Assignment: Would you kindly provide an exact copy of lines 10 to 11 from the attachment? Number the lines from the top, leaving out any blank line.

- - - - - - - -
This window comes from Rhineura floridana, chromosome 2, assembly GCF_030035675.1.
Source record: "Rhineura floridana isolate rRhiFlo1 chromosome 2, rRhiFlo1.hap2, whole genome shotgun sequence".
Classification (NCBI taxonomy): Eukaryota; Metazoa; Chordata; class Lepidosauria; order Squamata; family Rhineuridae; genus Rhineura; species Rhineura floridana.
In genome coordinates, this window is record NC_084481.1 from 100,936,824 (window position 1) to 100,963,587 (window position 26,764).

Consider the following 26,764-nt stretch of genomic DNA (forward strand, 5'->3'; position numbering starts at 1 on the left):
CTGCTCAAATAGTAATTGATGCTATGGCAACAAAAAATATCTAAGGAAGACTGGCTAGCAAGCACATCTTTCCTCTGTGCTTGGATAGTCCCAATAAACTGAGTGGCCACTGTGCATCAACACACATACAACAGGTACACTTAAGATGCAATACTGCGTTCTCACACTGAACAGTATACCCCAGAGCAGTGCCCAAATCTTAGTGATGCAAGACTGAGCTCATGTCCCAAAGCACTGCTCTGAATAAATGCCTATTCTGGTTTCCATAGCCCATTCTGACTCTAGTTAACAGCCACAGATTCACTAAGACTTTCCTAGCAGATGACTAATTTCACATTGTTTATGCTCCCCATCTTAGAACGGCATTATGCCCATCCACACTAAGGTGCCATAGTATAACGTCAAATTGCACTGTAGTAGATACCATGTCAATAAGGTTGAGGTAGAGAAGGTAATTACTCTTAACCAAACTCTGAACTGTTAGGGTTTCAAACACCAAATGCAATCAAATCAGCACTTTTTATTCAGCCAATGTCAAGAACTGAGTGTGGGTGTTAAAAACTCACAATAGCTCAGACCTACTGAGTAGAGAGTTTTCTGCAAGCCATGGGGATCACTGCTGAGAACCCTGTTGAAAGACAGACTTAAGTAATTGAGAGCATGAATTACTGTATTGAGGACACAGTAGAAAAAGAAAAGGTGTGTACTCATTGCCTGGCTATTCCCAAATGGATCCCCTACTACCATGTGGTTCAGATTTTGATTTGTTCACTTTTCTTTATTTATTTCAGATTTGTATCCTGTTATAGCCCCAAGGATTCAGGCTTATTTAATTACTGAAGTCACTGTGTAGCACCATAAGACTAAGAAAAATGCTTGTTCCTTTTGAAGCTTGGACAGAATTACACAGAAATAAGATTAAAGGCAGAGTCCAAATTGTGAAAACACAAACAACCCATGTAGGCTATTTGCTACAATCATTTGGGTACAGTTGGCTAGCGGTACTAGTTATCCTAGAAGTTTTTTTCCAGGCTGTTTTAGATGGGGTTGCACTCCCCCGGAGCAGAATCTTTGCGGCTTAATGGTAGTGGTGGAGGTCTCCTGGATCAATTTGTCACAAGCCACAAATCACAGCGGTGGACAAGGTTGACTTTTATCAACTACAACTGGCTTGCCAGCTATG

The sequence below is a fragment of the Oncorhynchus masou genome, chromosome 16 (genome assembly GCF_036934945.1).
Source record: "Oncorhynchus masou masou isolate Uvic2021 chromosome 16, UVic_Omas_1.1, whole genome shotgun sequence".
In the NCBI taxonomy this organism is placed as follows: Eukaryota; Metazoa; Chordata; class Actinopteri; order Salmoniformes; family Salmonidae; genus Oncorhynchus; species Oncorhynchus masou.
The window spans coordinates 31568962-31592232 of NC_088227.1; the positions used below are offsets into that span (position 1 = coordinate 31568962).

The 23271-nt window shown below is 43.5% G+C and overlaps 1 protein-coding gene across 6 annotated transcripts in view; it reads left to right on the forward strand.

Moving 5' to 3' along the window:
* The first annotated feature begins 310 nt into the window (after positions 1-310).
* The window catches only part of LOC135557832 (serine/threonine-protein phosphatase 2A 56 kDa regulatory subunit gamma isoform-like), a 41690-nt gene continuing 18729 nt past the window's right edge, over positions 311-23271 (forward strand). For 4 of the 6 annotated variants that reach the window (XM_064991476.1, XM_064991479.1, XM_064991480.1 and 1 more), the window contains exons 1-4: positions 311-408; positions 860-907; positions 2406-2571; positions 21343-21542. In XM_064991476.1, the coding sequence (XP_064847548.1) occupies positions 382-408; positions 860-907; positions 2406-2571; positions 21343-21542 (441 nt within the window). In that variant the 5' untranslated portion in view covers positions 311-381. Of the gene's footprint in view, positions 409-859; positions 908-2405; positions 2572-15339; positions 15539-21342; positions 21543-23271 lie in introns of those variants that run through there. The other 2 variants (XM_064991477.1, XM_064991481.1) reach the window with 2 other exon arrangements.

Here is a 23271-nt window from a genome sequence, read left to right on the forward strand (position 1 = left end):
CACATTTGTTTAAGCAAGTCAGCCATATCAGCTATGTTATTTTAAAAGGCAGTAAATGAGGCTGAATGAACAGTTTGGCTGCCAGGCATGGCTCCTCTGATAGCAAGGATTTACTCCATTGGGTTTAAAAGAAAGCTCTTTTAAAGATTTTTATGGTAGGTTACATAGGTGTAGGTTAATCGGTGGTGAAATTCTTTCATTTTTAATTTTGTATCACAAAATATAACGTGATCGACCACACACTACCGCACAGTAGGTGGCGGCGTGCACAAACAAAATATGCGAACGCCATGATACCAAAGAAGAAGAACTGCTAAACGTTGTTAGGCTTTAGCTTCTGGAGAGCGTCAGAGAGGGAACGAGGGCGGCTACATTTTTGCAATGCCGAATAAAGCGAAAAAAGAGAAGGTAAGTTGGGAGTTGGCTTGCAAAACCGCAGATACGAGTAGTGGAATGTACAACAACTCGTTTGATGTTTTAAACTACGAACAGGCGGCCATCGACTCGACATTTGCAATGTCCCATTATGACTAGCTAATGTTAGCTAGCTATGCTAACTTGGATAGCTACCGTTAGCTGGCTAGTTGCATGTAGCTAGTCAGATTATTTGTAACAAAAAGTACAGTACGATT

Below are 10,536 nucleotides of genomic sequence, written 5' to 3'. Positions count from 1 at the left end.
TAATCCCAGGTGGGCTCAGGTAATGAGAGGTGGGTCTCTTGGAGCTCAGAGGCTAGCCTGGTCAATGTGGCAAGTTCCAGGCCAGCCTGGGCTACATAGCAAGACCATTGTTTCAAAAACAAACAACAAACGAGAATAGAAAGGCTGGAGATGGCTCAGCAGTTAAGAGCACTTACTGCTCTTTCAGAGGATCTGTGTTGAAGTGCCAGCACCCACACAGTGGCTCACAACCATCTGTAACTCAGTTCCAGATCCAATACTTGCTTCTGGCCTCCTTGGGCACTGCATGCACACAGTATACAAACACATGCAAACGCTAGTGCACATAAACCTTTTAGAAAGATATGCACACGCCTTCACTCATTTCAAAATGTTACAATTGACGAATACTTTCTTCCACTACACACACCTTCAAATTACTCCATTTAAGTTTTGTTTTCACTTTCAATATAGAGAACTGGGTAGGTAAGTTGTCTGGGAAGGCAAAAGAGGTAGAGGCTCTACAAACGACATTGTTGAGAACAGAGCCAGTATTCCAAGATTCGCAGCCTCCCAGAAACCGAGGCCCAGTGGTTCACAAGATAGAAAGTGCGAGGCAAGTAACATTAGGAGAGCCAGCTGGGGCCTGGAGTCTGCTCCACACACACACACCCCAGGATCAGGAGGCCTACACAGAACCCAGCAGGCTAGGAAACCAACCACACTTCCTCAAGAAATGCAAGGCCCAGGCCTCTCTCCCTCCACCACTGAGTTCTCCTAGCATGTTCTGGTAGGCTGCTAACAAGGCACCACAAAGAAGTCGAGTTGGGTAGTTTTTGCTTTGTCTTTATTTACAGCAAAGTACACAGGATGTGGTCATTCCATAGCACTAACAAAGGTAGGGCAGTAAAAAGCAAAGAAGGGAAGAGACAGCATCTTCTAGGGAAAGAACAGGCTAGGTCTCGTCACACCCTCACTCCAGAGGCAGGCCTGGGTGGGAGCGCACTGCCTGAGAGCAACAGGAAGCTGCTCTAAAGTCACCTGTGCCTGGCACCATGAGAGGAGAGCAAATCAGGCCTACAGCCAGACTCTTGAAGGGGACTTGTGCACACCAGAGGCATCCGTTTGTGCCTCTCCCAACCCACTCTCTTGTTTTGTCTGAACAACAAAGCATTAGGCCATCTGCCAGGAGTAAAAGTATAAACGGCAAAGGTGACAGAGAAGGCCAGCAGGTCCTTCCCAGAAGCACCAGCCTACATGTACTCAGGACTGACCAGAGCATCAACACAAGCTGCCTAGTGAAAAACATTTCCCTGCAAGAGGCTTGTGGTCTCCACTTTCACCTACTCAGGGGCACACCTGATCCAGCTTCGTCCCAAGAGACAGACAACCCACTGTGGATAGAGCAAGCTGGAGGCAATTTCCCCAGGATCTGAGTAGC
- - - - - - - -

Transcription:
The window spans coordinates 31568962-31592232 of NC_088227.1; the positions used below are offsets into that span (position 1 = coordinate 31568962).

The 23271-nt window shown below is 43.5% G+C and overlaps 1 protein-coding gene across 6 annotated transcripts in view; it reads left to right on the forward strand.